A year ago The Economist magazine published an article about the ageing of the Japanese workforce, pointing to three very senior executives as examples.
Today, those three executives are still at their jobs with the difference that they are a year older.
Tsuneo Watanabe, editor-in-chief of the world’s biggest circulation newspaper, the Yomiuri Shimbun, is 91. Masamoto Yashiro, chairman and chief executive of Shinsei Bank has just turned 89 while Mikio Sasaki, chairman of Mitsubishi, is now 80.
The Economist had commented that while people in most countries typically retire before becoming eligible for an age pension, Japan is an exception.
The average retirement age of Australians who retired over the past five years was a little under 63.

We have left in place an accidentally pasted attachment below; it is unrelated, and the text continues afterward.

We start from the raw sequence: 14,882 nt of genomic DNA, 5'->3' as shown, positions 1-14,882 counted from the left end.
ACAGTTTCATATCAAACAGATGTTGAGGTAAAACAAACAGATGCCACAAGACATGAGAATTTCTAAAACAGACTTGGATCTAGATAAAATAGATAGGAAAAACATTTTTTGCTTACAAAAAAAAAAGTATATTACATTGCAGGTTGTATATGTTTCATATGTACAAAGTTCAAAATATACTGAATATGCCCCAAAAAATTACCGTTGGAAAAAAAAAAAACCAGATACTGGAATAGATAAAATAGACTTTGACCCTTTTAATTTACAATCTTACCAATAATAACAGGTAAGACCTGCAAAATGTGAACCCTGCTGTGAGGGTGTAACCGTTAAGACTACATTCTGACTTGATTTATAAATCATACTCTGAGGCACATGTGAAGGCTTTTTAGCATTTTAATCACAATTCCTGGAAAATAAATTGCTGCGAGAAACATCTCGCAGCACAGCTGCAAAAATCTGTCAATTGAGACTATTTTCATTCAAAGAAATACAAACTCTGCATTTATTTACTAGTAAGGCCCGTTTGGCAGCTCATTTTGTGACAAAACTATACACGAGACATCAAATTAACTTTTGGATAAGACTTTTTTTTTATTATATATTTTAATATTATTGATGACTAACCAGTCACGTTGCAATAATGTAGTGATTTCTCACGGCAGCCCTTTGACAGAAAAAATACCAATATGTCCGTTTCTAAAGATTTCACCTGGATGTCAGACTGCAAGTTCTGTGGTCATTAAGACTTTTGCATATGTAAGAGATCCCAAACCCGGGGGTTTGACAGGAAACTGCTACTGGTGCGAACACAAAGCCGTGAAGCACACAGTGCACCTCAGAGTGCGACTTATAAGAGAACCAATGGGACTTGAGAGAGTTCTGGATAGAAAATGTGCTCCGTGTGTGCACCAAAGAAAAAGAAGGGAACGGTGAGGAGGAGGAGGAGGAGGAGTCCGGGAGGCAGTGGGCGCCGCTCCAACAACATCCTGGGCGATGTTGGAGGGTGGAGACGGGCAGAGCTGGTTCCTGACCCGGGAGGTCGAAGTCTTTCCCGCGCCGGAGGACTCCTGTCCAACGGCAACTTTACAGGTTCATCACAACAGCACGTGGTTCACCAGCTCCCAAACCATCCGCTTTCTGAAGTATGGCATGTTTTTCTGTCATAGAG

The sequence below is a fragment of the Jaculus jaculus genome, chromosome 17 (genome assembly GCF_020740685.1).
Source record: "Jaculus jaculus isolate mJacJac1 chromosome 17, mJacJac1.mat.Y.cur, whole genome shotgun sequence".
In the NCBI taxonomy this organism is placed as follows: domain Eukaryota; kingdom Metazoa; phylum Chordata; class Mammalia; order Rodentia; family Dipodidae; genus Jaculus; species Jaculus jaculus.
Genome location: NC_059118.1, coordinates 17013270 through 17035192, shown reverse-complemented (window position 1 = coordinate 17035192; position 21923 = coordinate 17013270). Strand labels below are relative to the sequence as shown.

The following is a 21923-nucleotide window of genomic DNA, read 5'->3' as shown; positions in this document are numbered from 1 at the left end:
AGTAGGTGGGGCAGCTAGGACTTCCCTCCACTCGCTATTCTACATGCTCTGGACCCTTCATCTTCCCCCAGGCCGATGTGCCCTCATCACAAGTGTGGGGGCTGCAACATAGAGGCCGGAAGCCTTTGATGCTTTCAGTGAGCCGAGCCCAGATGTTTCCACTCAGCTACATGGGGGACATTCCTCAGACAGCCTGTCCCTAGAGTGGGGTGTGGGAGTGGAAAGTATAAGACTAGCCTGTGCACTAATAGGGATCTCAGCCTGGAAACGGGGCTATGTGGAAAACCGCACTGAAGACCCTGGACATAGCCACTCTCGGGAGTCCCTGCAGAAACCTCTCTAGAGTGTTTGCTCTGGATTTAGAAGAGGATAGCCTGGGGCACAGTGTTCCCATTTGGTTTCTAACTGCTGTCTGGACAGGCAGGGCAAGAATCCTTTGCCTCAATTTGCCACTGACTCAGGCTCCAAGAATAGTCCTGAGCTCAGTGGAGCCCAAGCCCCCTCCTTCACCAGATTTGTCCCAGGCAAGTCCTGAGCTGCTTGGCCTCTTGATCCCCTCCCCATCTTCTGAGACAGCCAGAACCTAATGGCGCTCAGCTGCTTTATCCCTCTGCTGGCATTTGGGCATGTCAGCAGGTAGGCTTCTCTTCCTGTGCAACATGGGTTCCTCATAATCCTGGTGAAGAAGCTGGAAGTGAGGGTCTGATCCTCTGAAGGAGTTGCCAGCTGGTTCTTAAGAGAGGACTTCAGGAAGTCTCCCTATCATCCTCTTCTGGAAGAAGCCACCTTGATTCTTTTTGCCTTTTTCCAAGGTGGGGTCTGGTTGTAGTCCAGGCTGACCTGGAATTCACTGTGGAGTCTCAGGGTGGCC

The latest Retirement and retirement intentions, Australia report for 2016-17, recently published by the Australian Bureau of Statistic (ABS), shows that 70 per cent of Australia’s labour force over 45 intends to retire at 65 years or older. That’s of those who intend to retire; a small minority want to keep working for the rest of their lives.
ABS figures also show that more than a third of full-time workers over 45 aim to eventually phase in retirement by first changing to part-time work before retiring.
Interestingly, 5 per cent of those who had previously retired have either already returned to the paid workforce or are planning a work comeback. Their main reasons for wanting to return to paid work are “financial need” (42 per cent) and “bored/needed something to do” (32 per cent).
A longer working life if possible provides a chance to save more for what will be a shorter and, therefore, less-costly retirement.